- Elaine McMillion Sheldon’s Oscar-nominated documentary “Heroin(e)” confronts the challenges of the opioid epidemic by depicting those who are fighting the rampant crisis in Huntington, West Virginia.
- Sheldon spoke to Business Insider about the misconceptions of the drug crisis that she sought to counterbalance, including the reach of opiate addiction, the plight of first responders, and negative perceptions of West Virginia, her home state.
In her Oscar-nominated documentary, “Heroin(e),” director Elaine McMillion Sheldon confronts the national opioid epidemic by depicting those who are fighting the rampant crisis in Huntington, West Virginia – a town that suffers an opioid overdose rate 10 times the national average.
In an interview with Business Insider, Sheldon discussed a number of misconceptions that surround the opioid crisis, many of which she sought to counterbalance in her Netflix original film.
Sheldon described how the crisis has reached beyond the common perception of heroin and opioid abuse as a “lower-class issue,” infiltrating communities of all kinds across the nation.
“People have described it as like an ‘addiction of misery,'” Sheldon said of the epidemic. “But the problem with describing it as such is that it seems to say that those who aren’t in misery, those with good jobs and a good standing in society are exempt from addiction, which just isn’t the case. I think America has pushed addiction off as a largely lower-class or a very racialized issue. And addiction doesn’t see colour. It doesn’t see gender.”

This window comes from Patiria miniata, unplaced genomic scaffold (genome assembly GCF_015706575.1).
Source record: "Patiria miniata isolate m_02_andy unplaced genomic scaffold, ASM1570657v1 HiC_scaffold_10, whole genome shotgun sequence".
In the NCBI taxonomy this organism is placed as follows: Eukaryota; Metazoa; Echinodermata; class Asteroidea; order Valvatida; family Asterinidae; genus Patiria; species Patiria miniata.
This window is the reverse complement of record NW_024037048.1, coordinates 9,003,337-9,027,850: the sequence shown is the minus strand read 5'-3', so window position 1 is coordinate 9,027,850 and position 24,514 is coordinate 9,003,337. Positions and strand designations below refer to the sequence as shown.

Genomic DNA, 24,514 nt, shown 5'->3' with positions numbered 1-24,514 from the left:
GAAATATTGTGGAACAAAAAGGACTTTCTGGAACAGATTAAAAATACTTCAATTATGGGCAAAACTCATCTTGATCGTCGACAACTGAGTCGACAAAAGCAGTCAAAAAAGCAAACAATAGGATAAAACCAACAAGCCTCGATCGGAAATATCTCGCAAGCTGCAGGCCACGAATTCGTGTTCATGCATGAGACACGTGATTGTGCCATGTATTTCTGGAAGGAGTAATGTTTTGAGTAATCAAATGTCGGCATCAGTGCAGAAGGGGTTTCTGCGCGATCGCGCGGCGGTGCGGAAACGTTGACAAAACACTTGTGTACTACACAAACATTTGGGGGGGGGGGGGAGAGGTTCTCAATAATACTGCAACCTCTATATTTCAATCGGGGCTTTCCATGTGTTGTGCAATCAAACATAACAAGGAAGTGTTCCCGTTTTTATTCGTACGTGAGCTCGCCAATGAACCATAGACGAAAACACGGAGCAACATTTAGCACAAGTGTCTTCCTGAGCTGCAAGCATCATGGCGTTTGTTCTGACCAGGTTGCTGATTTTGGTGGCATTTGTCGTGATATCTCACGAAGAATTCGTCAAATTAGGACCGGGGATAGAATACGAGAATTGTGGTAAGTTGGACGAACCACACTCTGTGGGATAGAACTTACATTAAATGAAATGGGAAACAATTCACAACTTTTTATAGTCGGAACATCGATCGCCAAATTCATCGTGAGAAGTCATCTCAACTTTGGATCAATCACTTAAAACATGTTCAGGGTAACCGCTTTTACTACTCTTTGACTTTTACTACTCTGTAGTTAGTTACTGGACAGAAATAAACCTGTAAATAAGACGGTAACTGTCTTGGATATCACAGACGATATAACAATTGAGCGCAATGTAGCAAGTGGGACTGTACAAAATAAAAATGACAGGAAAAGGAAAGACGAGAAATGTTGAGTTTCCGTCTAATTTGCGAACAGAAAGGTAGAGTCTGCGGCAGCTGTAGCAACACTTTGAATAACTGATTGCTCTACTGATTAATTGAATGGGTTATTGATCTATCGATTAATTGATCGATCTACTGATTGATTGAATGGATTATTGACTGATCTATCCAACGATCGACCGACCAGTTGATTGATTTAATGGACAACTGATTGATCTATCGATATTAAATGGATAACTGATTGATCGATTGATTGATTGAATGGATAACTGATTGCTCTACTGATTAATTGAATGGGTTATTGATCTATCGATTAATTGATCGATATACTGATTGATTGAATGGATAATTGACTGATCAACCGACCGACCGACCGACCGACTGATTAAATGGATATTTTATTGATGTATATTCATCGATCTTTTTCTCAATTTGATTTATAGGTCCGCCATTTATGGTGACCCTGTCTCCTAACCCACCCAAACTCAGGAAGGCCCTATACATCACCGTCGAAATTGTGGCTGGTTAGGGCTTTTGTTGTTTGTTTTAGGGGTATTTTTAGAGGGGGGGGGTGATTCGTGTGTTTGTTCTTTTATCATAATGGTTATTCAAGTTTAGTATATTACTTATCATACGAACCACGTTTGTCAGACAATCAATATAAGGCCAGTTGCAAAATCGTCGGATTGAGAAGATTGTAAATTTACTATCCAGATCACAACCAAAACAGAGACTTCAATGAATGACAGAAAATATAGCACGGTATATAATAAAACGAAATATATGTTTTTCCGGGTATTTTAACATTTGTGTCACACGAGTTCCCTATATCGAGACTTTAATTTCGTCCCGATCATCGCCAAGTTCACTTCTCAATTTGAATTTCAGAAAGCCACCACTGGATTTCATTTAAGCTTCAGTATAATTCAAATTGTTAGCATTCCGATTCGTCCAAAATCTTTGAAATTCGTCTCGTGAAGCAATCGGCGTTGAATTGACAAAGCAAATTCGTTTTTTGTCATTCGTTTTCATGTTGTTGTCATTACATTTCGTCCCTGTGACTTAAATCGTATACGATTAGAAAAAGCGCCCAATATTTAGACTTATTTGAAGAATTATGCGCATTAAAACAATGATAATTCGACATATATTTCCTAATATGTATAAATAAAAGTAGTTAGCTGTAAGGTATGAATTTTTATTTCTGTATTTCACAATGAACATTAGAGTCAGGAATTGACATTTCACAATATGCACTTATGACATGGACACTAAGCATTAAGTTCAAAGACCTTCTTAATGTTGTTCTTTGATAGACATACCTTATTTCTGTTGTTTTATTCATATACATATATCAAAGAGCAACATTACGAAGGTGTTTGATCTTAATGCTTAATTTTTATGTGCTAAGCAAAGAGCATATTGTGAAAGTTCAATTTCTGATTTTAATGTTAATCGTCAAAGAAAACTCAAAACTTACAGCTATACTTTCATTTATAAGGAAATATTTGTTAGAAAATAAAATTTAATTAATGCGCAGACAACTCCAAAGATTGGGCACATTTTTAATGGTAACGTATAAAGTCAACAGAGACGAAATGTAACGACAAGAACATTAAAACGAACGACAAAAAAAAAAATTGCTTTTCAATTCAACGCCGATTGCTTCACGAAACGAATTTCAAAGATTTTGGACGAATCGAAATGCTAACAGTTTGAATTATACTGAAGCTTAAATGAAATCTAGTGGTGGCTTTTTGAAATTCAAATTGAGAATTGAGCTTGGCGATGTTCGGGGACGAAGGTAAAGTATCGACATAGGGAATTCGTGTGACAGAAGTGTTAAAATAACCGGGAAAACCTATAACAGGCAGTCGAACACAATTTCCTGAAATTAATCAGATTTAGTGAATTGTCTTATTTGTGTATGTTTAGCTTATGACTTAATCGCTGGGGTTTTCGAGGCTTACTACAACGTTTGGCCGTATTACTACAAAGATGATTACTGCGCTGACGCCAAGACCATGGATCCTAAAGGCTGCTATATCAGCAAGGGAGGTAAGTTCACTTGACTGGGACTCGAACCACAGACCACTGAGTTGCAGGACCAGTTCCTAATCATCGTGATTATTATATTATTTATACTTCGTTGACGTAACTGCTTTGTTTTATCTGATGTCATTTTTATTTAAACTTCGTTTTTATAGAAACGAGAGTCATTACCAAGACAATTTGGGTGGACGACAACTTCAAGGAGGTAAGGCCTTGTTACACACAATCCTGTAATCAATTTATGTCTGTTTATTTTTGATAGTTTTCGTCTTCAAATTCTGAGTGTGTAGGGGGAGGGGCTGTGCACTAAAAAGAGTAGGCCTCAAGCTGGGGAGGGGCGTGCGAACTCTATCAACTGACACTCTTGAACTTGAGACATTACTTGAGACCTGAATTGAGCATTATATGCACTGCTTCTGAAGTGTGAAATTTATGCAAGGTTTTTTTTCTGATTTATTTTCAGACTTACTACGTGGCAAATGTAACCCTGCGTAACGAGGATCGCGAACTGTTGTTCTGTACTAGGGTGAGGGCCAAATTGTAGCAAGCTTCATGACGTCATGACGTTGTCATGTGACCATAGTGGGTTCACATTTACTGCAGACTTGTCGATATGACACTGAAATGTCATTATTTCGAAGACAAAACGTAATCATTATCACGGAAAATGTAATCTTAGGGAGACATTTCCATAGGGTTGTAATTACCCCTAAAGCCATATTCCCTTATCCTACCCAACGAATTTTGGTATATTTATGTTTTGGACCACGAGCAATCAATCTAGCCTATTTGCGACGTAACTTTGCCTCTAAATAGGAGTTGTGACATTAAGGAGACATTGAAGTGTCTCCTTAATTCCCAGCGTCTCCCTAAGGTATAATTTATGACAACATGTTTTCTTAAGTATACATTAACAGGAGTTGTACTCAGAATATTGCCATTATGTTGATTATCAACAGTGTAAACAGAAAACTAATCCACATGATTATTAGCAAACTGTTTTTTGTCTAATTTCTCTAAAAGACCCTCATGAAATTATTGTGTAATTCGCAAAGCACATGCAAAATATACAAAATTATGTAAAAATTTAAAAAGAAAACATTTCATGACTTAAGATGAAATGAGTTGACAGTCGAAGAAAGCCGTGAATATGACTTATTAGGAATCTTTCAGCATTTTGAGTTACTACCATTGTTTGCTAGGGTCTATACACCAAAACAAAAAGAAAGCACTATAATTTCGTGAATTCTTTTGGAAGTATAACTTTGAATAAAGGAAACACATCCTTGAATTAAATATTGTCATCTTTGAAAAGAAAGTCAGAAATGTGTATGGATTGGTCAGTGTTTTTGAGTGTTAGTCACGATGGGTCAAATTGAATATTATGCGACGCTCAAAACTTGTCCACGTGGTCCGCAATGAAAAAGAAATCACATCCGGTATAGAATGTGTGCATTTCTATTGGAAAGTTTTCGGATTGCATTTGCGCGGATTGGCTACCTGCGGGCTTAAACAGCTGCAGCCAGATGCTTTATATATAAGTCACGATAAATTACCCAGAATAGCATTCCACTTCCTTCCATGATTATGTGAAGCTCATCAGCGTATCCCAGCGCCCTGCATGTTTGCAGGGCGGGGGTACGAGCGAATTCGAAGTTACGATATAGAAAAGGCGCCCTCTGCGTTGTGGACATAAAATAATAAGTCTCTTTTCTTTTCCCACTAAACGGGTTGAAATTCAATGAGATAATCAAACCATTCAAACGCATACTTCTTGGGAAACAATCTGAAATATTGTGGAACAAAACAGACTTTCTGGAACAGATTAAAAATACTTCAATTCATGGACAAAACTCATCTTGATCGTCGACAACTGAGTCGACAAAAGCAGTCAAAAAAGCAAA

Sheldon’s film partly follows the Huntington, West Virginia firefighters and first responders who revive overdose victims with the opioid antidote-drug naloxone.
She described how the process of making the film changed her own perception of those fighting the epidemic on the front lines, who also suffer from the difficulty of their selfless work.
“I think the biggest surprise and the biggest concern for me was learning that the people on the front lines also need care,” Sheldon said. “The first responders that are quite exhausted from this, they have this exhaustion from being compassionate and being able to help. And they feel helpless in that they’re bringing back the same person several times in one week, and they’re not feeling like they’re doing their job helping people.”
Sheldon added that her effort to depict the “kindness” and “inner-resilience” of those fighting the crisis also served to combat negative perceptions of West Virginia, her home state.
“Especially in a place like West Virginia, in media portrayals you wouldn’t think of West Virginia as a place that’s leading a progressive way forward and treating people differently, but Huntington was one of the first places in the state to have [naloxone] syringe exchange,” she said. “And it was important for us as native West Virginians to show that we’re part of the solution, too. Yeah, it’s a problem here, but the people here have come together and decided, we’re not enabling, but we have to do something because it’s a public health crisis.”
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